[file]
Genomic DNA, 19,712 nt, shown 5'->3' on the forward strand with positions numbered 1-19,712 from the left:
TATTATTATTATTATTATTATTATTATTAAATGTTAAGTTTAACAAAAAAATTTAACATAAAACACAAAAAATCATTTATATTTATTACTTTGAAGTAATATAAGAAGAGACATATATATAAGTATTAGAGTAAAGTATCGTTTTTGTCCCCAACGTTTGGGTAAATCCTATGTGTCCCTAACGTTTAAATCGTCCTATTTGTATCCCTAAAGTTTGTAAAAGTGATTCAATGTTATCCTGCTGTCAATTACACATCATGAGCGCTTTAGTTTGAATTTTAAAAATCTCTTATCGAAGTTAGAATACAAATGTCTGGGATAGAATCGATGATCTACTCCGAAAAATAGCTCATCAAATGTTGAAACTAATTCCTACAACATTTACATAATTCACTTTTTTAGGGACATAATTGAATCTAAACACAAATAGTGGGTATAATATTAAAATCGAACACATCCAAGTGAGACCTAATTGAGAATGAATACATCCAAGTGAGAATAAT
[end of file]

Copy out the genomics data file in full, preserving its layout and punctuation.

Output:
Genomic DNA, 19,712 nt, shown 5'->3' on the forward strand with positions numbered 1-19,712 from the left:
TATTATTATTATTATTATTATTATTATTAAATGTTAAGTTTAACAAAAAAATTTAACATAAAACACAAAAAATCATTTATATTTATTACTTTGAAGTAATATAAGAAGAGACATATATATAAGTATTAGAGTAAAGTATCGTTTTTGTCCCCAACGTTTGGGTAAATCCTATGTGTCCCTAACGTTTAAATCGTCCTATTTGTATCCCTAAAGTTTGTAAAAGTGATTCAATGTTATCCTGCTGTCAATTACACATCATGAGCGCTTTAGTTTGAATTTTAAAAATCTCTTATCGAAGTTAGAATACAAATGTCTGGGATAGAATCGATGATCTACTCCGAAAAATAGCTCATCAAATGTTGAAACTAATTCCTACAACATTTACATAATTCACTTTTTTAGGGACATAATTGAATCTAAACACAAATAGTGGGTATAATATTAAAATCGAACACATCCAAGTGAGACCTAATTGAGAATGAATACATCCAAGTGAGAATAAT